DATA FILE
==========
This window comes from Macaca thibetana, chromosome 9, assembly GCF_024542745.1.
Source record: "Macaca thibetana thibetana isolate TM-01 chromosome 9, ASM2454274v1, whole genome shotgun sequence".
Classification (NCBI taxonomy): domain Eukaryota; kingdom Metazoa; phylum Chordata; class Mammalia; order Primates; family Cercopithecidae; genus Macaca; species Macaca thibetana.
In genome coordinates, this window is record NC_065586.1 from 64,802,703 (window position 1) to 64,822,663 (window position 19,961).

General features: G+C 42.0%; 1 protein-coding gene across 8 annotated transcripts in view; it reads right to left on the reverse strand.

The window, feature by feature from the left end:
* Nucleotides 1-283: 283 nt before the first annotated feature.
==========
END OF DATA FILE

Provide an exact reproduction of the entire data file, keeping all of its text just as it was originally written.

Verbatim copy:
This window comes from Macaca thibetana, chromosome 9, assembly GCF_024542745.1.
Source record: "Macaca thibetana thibetana isolate TM-01 chromosome 9, ASM2454274v1, whole genome shotgun sequence".
Classification (NCBI taxonomy): domain Eukaryota; kingdom Metazoa; phylum Chordata; class Mammalia; order Primates; family Cercopithecidae; genus Macaca; species Macaca thibetana.
In genome coordinates, this window is record NC_065586.1 from 64,802,703 (window position 1) to 64,822,663 (window position 19,961).

General features: G+C 42.0%; 1 protein-coding gene across 8 annotated transcripts in view; it reads right to left on the reverse strand.

The window, feature by feature from the left end:
* Nucleotides 1-283: 283 nt before the first annotated feature.